On the night of the new moon, I was stuck on a tram replacement bus service – the tram itself a replacement for a train – making my slow way home. After midnight when I got back home, exhausted and in no fit state to do a full dark moon spread, I drew three cards:
What could I write, after Monday?
Last night in the pub, people who had woken up to the news of the attack in Manchester – our city – shared stories, feelings, philosophies, and perhaps a little too much wine. We needed it.
This morning, feeling slightly worse for wear, I opened my emails – and found this beautiful post by Carrie Mallon:
“meditating with the Ace of Cups can allow you to hold space for ALL of your feelings. It is okay to feel overwhelmed, anxious, sad, and depressed. Denying difficult emotions is quick way to allow them to become toxic. This card offers you an alternative, which is to let all of your feelings flow. Let them move through you, let yourself experience each feeling fully and completely. It is often this simple act of feeling your feelings that cleanses your soul and allows you to move forward refreshed.”
You make a choice, plant your intentions like staves in the ground – and suddenly the path appears before you. It leads away into the future. You stand gazing out at the horizon, poised to take the first step…
For the past several days I’ve been writing in my journal rather than online, but this is a draw I’d like to keep more visible, so I can refer back to it without rooting around in my huge stash of random notebooks. All very apt for The Emperor, a card of order, structure and control over resources.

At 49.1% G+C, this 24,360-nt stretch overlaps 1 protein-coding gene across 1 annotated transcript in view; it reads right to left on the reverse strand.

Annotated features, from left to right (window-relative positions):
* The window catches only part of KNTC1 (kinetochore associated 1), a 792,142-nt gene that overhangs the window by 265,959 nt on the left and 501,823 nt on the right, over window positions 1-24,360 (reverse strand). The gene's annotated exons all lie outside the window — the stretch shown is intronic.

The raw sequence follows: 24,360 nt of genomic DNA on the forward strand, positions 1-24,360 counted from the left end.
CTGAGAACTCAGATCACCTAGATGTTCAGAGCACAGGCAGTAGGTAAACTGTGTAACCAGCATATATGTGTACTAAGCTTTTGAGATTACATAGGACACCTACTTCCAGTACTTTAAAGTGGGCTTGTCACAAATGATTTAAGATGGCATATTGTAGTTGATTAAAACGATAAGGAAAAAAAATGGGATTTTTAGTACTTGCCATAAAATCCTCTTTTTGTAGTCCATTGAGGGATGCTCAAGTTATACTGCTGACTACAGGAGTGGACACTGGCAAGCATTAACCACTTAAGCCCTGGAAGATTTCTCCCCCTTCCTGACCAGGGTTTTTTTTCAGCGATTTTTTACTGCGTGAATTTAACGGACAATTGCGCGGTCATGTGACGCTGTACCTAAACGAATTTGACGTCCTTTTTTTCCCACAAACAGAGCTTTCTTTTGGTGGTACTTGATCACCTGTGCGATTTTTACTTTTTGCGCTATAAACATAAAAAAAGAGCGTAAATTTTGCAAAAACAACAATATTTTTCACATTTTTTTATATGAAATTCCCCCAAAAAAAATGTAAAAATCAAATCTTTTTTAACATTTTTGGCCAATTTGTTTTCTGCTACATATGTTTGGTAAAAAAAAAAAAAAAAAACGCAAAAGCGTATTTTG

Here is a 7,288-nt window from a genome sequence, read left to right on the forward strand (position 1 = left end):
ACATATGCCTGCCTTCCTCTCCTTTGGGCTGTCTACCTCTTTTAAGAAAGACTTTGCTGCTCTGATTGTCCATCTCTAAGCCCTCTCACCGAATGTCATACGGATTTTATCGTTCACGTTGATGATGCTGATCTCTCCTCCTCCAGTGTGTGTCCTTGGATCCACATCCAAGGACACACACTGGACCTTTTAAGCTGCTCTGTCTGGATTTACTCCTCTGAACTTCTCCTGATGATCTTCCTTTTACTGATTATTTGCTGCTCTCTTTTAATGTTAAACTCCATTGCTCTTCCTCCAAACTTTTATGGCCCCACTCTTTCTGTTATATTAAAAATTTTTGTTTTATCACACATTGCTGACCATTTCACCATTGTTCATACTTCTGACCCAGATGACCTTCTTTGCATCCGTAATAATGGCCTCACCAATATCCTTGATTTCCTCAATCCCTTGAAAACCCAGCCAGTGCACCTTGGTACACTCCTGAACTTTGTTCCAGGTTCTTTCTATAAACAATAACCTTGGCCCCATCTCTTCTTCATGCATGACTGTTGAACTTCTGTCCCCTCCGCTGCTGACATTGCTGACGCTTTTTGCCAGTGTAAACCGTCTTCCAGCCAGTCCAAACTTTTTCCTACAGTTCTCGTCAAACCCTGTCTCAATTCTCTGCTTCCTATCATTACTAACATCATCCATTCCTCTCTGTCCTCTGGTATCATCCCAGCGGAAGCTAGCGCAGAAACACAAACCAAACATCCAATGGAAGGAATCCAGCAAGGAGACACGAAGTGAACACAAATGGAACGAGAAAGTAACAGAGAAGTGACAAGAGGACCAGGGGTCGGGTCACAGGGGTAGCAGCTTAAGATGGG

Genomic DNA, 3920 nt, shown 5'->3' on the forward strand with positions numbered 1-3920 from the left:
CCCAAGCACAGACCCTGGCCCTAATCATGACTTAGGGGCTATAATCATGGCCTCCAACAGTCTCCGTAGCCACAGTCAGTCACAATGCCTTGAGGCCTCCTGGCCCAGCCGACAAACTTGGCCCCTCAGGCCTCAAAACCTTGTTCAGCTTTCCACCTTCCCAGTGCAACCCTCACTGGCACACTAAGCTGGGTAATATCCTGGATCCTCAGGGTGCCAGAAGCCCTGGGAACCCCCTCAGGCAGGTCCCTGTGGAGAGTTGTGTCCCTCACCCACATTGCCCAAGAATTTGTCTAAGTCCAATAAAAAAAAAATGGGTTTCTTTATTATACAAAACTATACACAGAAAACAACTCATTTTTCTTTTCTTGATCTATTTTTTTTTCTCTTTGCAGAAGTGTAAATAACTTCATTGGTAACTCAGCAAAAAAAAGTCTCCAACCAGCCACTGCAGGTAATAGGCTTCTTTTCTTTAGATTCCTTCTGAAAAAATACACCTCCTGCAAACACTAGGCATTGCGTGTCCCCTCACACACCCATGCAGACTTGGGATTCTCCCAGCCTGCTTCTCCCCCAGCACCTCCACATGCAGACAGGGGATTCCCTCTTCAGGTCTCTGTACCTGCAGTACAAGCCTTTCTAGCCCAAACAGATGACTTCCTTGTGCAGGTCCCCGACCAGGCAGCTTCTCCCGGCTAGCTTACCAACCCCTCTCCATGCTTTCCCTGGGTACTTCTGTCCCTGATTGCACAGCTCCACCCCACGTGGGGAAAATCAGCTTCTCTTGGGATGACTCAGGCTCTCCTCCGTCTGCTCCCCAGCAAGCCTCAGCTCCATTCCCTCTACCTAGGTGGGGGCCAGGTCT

She sits enthroned on a mountaintop with the dawn breaking behind her, eyes closed, holding a double-edged sword with her hand on its blade.
The Queens, as I have been learning, can symbolise internal mastery – this Queen of Swords has taken the lessons of her suit and made them part of who she is. Her closed eyes show her inward focus. Her hand on the blade almost reminds me of the traditional Strength card: she is not afraid of its razor edge, she is confident in her mastery of it. The tip of the blade points upwards, and reminds me of the saying “You don’t always have to chop with the sword of truth. You can point with it too.”
In the background of this card, a tree grows on a mountain ledge. It looks almost like a bonsai, gnarled and twisted by exposure to the elements, but still a beautiful, mature tree. It’s a lovely visual metaphor for the inner mastery of this suit of sorrow.
there is nothing either good or bad, but thinking makes it so. — Hamlet, Act II Scene 2
Years ago, when I found myself fascinated by tarot, I came across the superstition that you should never buy your own first deck – it should just somehow find its way into your possession. So I waited and waited, feeling frustrated, playing with online cards and dropping huge hints to anyone who’d listen (ridiculous, right?).
Luckily, one day a wonderful friend sent me a little package containing the Druidcraft Tarot deck, along with a magpie card which I still keep in the box. It seems particularly apt to draw the 6 of Pentacles from a deck which was given as a gift.